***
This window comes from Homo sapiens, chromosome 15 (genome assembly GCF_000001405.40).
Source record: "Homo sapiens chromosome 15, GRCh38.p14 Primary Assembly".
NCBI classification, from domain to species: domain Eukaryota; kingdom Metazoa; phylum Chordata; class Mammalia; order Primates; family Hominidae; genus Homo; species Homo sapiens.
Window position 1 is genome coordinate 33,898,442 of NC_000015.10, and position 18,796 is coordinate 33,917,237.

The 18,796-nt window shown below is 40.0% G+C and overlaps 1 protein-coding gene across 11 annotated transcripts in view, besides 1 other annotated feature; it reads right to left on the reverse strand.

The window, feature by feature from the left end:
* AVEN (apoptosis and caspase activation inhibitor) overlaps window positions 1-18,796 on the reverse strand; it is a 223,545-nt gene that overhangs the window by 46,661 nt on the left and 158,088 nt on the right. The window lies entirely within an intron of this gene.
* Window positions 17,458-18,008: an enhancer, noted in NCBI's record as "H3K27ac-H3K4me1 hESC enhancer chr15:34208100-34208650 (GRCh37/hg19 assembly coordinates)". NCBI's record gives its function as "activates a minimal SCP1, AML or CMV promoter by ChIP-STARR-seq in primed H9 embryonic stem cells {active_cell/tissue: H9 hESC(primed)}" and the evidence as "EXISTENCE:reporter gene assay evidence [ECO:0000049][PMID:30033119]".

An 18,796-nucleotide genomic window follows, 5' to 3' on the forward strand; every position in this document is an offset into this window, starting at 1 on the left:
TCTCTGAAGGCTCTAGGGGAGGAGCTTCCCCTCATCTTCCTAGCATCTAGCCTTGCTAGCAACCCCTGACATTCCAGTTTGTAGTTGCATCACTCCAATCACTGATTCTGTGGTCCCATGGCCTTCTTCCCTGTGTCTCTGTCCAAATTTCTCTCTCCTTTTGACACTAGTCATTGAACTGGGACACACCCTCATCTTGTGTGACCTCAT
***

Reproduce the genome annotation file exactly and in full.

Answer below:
This window comes from Homo sapiens, chromosome 15 (genome assembly GCF_000001405.40).
Source record: "Homo sapiens chromosome 15, GRCh38.p14 Primary Assembly".
NCBI classification, from domain to species: domain Eukaryota; kingdom Metazoa; phylum Chordata; class Mammalia; order Primates; family Hominidae; genus Homo; species Homo sapiens.
Window position 1 is genome coordinate 33,898,442 of NC_000015.10, and position 18,796 is coordinate 33,917,237.

The 18,796-nt window shown below is 40.0% G+C and overlaps 1 protein-coding gene across 11 annotated transcripts in view, besides 1 other annotated feature; it reads right to left on the reverse strand.

The window, feature by feature from the left end:
* AVEN (apoptosis and caspase activation inhibitor) overlaps window positions 1-18,796 on the reverse strand; it is a 223,545-nt gene that overhangs the window by 46,661 nt on the left and 158,088 nt on the right. The window lies entirely within an intron of this gene.
* Window positions 17,458-18,008: an enhancer, noted in NCBI's record as "H3K27ac-H3K4me1 hESC enhancer chr15:34208100-34208650 (GRCh37/hg19 assembly coordinates)". NCBI's record gives its function as "activates a minimal SCP1, AML or CMV promoter by ChIP-STARR-seq in primed H9 embryonic stem cells {active_cell/tissue: H9 hESC(primed)}" and the evidence as "EXISTENCE:reporter gene assay evidence [ECO:0000049][PMID:30033119]".

An 18,796-nucleotide genomic window follows, 5' to 3' on the forward strand; every position in this document is an offset into this window, starting at 1 on the left:
TCTCTGAAGGCTCTAGGGGAGGAGCTTCCCCTCATCTTCCTAGCATCTAGCCTTGCTAGCAACCCCTGACATTCCAGTTTGTAGTTGCATCACTCCAATCACTGATTCTGTGGTCCCATGGCCTTCTTCCCTGTGTCTCTGTCCAAATTTCTCTCTCCTTTTGACACTAGTCATTGAACTGGGACACACCCTCATCTTGTGTGACCTCAT